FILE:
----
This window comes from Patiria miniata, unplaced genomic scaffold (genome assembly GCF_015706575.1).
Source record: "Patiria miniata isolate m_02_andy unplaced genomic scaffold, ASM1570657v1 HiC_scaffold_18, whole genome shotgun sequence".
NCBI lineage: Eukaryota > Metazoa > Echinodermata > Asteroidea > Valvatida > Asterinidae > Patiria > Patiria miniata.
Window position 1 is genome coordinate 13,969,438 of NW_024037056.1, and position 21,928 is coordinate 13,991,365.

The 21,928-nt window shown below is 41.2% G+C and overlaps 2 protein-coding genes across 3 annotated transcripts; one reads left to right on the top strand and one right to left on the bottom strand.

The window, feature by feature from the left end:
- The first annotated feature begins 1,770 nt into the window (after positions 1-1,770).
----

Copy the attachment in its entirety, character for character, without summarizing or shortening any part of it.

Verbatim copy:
This window comes from Patiria miniata, unplaced genomic scaffold (genome assembly GCF_015706575.1).
Source record: "Patiria miniata isolate m_02_andy unplaced genomic scaffold, ASM1570657v1 HiC_scaffold_18, whole genome shotgun sequence".
NCBI lineage: Eukaryota > Metazoa > Echinodermata > Asteroidea > Valvatida > Asterinidae > Patiria > Patiria miniata.
Window position 1 is genome coordinate 13,969,438 of NW_024037056.1, and position 21,928 is coordinate 13,991,365.

The 21,928-nt window shown below is 41.2% G+C and overlaps 2 protein-coding genes across 3 annotated transcripts; one reads left to right on the top strand and one right to left on the bottom strand.

The window, feature by feature from the left end:
- The first annotated feature begins 1,770 nt into the window (after positions 1-1,770).